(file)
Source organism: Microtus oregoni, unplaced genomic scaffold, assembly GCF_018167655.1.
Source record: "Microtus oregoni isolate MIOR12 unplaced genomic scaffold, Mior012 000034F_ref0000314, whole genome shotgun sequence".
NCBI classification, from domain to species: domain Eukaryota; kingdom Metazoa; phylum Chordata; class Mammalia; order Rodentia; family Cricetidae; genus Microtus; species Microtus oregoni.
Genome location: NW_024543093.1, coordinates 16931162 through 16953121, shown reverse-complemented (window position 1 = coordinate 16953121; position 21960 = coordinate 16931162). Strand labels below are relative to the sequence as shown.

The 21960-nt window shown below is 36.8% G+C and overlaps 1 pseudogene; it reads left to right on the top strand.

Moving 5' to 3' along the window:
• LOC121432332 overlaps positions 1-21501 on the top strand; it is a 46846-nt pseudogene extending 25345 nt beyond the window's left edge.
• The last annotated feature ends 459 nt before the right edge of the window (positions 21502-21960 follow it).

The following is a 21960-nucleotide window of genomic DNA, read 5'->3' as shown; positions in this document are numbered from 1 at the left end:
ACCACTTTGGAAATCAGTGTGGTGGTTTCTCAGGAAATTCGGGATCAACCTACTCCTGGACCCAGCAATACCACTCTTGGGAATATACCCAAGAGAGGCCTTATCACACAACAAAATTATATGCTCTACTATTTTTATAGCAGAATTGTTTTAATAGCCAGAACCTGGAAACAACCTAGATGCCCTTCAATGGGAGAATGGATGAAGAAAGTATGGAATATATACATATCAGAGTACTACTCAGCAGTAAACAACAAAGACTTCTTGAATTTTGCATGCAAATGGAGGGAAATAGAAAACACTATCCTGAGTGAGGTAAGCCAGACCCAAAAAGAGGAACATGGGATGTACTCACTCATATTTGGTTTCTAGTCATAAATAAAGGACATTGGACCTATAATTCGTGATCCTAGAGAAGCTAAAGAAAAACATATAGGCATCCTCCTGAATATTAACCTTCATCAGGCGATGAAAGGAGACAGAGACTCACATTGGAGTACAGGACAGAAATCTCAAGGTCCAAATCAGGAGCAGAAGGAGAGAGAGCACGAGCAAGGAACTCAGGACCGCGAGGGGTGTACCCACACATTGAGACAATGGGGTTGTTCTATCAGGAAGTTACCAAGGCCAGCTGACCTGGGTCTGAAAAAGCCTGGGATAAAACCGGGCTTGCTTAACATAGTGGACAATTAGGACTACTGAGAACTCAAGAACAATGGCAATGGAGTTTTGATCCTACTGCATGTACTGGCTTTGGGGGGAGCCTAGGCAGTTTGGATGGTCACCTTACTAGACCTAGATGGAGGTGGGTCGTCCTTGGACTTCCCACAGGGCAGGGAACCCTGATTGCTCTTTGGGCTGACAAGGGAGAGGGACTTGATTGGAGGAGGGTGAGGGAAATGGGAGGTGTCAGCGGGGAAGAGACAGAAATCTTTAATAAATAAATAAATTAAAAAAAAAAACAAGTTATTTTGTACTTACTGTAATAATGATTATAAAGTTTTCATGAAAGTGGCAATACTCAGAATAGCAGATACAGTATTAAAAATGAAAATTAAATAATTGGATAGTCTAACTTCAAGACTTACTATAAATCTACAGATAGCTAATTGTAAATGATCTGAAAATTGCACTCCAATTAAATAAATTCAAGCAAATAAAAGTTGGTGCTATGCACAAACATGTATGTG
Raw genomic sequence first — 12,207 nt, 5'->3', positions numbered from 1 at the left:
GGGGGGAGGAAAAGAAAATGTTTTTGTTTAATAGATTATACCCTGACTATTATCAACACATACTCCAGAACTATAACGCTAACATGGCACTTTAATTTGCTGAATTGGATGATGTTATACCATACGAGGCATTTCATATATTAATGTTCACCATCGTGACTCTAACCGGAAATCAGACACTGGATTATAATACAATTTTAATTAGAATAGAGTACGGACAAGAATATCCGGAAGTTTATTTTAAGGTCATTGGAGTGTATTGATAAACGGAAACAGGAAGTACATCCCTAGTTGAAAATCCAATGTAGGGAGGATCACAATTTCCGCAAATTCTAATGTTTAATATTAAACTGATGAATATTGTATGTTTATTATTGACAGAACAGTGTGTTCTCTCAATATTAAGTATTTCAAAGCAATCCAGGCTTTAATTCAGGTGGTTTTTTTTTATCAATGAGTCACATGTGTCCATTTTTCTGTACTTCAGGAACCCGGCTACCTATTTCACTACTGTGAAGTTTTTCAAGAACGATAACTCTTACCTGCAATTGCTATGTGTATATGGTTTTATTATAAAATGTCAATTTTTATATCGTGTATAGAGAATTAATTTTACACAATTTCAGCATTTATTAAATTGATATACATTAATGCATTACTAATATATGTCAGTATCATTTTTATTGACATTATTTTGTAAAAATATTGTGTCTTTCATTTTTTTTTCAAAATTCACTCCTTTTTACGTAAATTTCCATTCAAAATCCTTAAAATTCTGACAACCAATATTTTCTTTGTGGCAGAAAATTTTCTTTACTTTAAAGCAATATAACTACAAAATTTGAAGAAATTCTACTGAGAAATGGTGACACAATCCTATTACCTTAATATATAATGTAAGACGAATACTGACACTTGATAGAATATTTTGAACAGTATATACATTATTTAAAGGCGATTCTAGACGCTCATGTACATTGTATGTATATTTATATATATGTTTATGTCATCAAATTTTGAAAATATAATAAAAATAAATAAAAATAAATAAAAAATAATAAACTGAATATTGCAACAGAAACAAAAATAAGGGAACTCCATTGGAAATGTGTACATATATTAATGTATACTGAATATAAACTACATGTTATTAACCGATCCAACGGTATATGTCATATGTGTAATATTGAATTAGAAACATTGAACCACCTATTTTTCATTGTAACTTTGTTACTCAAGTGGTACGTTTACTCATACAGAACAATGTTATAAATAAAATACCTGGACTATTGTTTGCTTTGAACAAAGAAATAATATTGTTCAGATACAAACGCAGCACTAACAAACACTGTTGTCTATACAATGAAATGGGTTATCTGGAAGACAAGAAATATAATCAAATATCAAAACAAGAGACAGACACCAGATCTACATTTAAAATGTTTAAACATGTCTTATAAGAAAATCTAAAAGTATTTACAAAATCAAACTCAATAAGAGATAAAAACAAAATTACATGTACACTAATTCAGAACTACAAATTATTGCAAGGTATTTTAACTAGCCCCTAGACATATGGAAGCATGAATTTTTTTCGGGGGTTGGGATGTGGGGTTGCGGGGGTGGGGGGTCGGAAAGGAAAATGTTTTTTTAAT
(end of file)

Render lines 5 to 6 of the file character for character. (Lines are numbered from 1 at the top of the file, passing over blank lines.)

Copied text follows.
The 21960-nt window shown below is 36.8% G+C and overlaps 1 pseudogene; it reads left to right on the top strand.

Moving 5' to 3' along the window: